Fatal Accident Coroner Inquest

Fatal Accident Coroner Inquest: The immediate steps that should be taken following a death in a fatal accident before compensation can be claimed by grieving relatives and dependants

Fatal accident coroners inquest: discover when a coroner must become involved following an accident which causes death in the UK, the steps the court must take and the information that you can rely on in the inquest which will help dependents and other relatives claim compensation for the loss of a family member.

When must a fatal accident coroner inquest take place?

Generally speaking a coroner should become involved if an accident causes a fatality whether this be: a serious road traffic accident, workplace accident, a sporting fatality, a medical accident, death at birth or a criminal act of violence.

fatal accident coroner inquest

Fatal Accident Coroner Inquest

If there is a suspicion that a death occurred in an unnatural way a coroner should investigate. how the death occurred to decide if it was an accidental death or otherwise.

Why must a fatal accident coroner inquest take place?

The coroner’s involvement is simply to decide how and when a person came to die, which can then be marked on that person’s death certificate so that burial can take place and that person’s estate can be settled.

Can the information used at a coroner’s inquest help you make a fatal accident claim?

“Yes” – the information used by a coroner at the inquest, the verdict given and the reasons for the verdict at the end of the fatal accident coroner’s inquest can be accessed by your lawyer and will help determine whether someone was at fault so a claim can be made against them for compensation.

Your solicitor would need a large amount of additional evidence to help prove your claim, but the initial findings of the coroner at the inquest would assist in helping make a decision whether to consider making a claim or not.

What is the corner’s court procedure following a fatal accident?

The procedure in brief is as follows:

1. The deceased’s body

Once a coroner is involved – the body of the deceased is technically under the control of the coroner until the outcome of the inquest is decided.

2. Post mortem

A post mortem is not always necessary – a coroner will make a decision whether to have one performed after discussions with the deceased’s family members.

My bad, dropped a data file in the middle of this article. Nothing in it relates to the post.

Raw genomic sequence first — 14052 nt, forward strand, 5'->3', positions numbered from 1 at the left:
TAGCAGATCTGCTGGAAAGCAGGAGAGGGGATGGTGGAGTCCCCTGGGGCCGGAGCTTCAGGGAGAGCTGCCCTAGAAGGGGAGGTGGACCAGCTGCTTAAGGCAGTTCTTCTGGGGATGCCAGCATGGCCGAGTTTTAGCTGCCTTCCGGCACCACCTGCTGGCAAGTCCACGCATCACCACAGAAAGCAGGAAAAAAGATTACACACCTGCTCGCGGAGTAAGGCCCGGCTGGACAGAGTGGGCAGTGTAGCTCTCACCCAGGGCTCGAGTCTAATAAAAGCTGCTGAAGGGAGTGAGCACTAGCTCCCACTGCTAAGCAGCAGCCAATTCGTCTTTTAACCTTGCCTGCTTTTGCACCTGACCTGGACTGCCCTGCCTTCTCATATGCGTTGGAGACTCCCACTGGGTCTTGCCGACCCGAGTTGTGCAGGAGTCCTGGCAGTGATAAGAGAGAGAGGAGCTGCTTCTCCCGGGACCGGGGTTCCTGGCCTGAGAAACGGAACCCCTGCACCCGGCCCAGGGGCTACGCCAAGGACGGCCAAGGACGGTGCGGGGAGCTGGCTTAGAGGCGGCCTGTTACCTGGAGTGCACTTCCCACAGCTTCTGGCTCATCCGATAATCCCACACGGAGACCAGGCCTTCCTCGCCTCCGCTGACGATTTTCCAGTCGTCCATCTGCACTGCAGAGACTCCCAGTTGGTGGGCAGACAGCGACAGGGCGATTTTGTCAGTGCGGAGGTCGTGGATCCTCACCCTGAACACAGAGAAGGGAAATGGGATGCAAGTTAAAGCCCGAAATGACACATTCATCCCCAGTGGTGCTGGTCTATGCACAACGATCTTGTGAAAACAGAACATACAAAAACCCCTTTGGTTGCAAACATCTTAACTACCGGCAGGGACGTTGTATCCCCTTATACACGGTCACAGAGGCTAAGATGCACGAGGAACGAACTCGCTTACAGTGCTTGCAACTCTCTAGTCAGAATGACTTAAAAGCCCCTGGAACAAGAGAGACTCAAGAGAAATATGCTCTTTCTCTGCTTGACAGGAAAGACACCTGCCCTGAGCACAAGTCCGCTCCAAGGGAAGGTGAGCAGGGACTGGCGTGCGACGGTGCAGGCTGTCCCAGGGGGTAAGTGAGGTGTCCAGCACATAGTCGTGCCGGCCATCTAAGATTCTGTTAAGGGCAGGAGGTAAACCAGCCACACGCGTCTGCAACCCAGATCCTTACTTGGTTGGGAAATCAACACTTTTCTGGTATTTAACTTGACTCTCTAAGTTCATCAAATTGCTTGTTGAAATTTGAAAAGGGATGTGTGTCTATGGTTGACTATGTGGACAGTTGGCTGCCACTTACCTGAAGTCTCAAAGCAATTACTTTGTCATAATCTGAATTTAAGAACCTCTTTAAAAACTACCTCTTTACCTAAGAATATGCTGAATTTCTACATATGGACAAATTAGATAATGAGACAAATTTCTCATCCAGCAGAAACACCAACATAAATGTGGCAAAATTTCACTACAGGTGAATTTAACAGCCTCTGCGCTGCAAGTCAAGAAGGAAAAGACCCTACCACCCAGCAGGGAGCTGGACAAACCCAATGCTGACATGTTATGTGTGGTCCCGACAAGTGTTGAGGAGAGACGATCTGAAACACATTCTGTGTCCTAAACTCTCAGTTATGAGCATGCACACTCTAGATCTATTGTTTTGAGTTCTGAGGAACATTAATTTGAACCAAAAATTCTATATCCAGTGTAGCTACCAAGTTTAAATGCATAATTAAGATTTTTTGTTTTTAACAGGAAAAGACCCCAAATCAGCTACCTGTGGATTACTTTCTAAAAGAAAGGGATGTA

If a post mortem is to be completed – a pathologist is chosen by the coroner who should be an independent doctor.

Family members can request another doctor be present to observe the process.

The pathologist completes a report for the coroner – for a small fee you can request a copy of this report.

3. The coroner’s court inquest following a fatal accident

Direct family members and their legal representatives will have the right to attend at the fatal accident coroner’s court inquest.

If you are thinking of making a compensation claim it is often helpful to have your solicitor present at the inquest hearing. Whether present or not – details should be kept of the expert and witness evidence given which should be helpful to the lawyer you have instructed to make a compensation claim.

4. The coroner’s court verdict

At the end of the inquest a verdict will be given with reasons for the verdict of the court. The verdict will be entered onto the death certificate. This will allow the body of the deceased to be buried and the estate of the deceased to be administered.

Sometimes interim certificates are given before the full inquest to allow the deceased’s burial to take place.

There are many different verdicts which can be given, but a couple which could give an indication that a fatal accident claim might be possible:

a. Death by unlawful killing

This will not only include criminal acts, but also acts of serious negligence, such as an employer’s disregard as to the health and safety of employees at work (work and industrial injury compensation claims) or dangerous driving (RTA car, truck and motor cycle fatal accident compensation claims).

If this verdict ifs given there is a strong possibility a claim might be possible.

b. Accidental death or death by misadventure

This verdict does not necessarily mean that someone was at fault for the death only that there as no intention to cause death whether by accident or otherwise – a deceased could have accidentally caused his own death such as in a sporting accident such as horse riding. Or someone might have accidentally caused the death of the deceased (such as in medical negligence claims or industrial disease compensation claims).

If this verdict is given you should contact a solicitor to see if a claim for compensation for fatal accidents could be made.

5. The fatal accident coroner court directions at the end of the inquest

If there is a serious issue to be investigated as to the cause of death the coroner should give direction for the appropriate authorities to be notified.

Fatal accident coroner inquest summary

On this page you have seen the importance of a fatal accident coroner inquest.

I recommend you click fatal accident claim to see when you can claim in UK fatal accident compensation.